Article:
Wednesday, October 16, 2013

Can Catholics Cremate?

The Catholic Church’s assessment of cremation has changed over the years. At the time of Jesus’ birth, cremation was practiced in the Roman Empire. Things changed when Jesus, after his death on the cross, was buried in a catacomb, within a cave.

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Catholics adopted Jewish burial practices.

Early Catholics did not follow the dictates of the Roman Empire. Instead, they followed common Jewish burial practices. Catholics buried their loved ones in cemeteries, or in underground caves called catacombs. After Jesus died, his burial place was revered as a holy, sacred space. Catholics buried loved ones above and in ground, but they did not cremate. It was forbidden by Catholic law. In general cremation fell into disfavor. In fact, if we look at the Bible, when people were cremated (burned by fire) it was often as a means of penalty for their sins.

Cremation returns in the middle ages.

Cremation was used as a form of final disposition to halt contagion and manage the mass deaths throughout Europe, during the middle Ages. After, many people in Europe continued to use cremation due to poor economic conditions, lack of cemetery space, and frustration with the funerals conducted in funeral homes. The Catholic Church continued their firm stance against cremation believing burning the body was a renunciation of the Catholic credence in the holy resurrection of the body and soul. In 1917 the Code of Canon law emphatically denied a Catholic funeral for those who were cremated and banned the practice of cremation.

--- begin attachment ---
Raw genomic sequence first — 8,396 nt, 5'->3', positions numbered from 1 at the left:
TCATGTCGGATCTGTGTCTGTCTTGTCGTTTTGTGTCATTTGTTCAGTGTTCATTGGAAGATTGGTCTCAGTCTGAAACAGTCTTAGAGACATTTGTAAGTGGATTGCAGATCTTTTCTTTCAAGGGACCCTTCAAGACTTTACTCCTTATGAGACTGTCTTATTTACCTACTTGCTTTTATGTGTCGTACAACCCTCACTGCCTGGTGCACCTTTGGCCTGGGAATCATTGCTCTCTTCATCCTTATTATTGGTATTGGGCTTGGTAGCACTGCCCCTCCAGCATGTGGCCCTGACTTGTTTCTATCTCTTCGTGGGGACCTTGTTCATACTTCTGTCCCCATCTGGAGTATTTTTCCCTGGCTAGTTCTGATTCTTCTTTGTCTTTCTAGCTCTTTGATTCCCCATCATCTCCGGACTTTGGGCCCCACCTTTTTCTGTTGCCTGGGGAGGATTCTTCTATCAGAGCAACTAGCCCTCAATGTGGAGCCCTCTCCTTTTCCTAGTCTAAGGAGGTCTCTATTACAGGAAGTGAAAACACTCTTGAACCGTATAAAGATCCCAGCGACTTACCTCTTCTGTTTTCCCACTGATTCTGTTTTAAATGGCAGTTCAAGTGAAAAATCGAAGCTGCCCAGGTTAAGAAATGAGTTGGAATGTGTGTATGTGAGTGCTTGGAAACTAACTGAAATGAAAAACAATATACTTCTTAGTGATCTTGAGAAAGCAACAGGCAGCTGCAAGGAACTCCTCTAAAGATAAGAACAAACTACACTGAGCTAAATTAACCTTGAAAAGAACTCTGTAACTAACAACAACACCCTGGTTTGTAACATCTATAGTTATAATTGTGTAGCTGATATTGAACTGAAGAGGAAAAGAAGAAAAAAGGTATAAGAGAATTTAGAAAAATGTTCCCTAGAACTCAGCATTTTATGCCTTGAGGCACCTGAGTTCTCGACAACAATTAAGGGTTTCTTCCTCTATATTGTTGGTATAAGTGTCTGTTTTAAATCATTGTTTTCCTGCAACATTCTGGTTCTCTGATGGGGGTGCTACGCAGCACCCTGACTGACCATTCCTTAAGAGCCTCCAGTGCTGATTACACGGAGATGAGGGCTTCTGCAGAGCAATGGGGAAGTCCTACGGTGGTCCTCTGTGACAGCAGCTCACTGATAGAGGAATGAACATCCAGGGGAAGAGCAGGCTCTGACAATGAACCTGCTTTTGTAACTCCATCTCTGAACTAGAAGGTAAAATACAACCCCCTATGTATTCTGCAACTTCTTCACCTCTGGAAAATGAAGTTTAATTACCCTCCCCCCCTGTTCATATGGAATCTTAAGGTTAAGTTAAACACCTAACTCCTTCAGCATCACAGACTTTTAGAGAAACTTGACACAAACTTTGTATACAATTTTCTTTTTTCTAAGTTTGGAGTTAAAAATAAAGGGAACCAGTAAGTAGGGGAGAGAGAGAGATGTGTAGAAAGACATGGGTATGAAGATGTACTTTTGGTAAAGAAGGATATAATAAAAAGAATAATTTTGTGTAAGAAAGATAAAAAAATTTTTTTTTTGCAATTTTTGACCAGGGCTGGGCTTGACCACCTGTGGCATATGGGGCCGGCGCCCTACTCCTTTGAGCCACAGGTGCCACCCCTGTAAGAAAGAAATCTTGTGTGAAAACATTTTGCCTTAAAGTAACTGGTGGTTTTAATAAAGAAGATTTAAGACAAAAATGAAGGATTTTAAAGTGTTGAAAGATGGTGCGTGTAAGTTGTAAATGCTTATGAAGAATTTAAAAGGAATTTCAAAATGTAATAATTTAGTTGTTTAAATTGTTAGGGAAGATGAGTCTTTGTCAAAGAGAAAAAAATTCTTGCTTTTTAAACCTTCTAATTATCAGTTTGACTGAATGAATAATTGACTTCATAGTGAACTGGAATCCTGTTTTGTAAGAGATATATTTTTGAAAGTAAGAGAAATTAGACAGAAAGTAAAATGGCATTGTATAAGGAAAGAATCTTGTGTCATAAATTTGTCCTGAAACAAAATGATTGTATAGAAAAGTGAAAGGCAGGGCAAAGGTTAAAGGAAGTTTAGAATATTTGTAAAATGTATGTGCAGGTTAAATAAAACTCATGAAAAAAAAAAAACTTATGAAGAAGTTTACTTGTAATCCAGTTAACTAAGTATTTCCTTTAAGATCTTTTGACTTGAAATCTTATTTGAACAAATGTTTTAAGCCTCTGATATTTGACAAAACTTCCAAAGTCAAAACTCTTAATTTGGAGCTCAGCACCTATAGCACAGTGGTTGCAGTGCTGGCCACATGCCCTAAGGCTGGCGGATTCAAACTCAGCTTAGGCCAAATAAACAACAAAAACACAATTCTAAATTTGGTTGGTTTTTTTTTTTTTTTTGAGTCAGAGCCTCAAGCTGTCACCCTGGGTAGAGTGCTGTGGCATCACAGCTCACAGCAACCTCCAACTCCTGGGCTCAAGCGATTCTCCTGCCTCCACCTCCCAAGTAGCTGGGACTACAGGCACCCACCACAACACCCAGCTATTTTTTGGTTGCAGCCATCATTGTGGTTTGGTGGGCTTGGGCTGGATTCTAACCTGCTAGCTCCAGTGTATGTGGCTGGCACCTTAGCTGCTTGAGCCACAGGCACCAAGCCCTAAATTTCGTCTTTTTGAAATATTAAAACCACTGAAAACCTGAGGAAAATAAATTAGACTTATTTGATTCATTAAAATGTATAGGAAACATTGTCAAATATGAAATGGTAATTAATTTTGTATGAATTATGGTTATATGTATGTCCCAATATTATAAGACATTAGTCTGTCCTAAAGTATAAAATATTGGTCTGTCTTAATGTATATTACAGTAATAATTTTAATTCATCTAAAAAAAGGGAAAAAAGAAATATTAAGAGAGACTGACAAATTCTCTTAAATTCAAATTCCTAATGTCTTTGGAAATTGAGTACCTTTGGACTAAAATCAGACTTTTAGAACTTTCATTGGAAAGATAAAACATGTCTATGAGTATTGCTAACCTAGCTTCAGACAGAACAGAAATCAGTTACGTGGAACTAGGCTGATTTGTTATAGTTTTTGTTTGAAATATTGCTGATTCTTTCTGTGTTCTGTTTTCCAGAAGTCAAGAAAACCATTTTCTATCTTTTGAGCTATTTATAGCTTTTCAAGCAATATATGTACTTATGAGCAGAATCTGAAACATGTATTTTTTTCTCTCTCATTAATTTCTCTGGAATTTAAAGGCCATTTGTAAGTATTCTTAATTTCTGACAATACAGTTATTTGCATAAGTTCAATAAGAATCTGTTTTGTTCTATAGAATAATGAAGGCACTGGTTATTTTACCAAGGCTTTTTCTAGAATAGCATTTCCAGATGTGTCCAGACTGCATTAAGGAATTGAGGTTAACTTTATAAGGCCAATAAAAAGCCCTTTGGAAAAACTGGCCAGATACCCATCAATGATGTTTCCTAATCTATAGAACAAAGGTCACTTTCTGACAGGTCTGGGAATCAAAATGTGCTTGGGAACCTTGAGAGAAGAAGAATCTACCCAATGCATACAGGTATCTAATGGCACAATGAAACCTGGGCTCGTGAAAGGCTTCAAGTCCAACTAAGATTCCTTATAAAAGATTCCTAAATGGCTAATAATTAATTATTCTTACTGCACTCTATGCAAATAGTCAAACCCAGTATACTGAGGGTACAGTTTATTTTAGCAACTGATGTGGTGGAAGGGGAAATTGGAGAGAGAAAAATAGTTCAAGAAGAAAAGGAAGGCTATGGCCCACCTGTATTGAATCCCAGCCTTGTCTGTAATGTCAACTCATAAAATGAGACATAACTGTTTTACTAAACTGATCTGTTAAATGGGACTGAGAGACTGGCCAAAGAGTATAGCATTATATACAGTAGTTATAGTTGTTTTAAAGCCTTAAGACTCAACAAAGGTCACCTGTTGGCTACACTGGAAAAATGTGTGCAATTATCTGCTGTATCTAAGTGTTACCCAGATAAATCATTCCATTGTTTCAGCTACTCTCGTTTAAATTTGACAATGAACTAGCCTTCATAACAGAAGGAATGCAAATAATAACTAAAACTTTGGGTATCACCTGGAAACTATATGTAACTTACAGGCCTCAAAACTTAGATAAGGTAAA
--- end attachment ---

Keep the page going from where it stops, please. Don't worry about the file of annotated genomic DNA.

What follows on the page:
The Pope gives a thumbs up for Catholics to cremate.

After years of pleading by Catholics, a new law was passed permitting, but never condoning cremation for Catholics. In 1963 the Vatican officially lifted the prohibition against cremation, but did not encourage it. Finally, in 1983 a new revision of Canon Law replaced the 1917 Code. The new revision allowed cremation for the body of a deceased Catholic. The preferred means of final disposition for Catholics remains in ground or above ground burial. But now, Catholics have a choice and are not penalized by forsaking a Catholic mass or burial in a Catholic cemetery.
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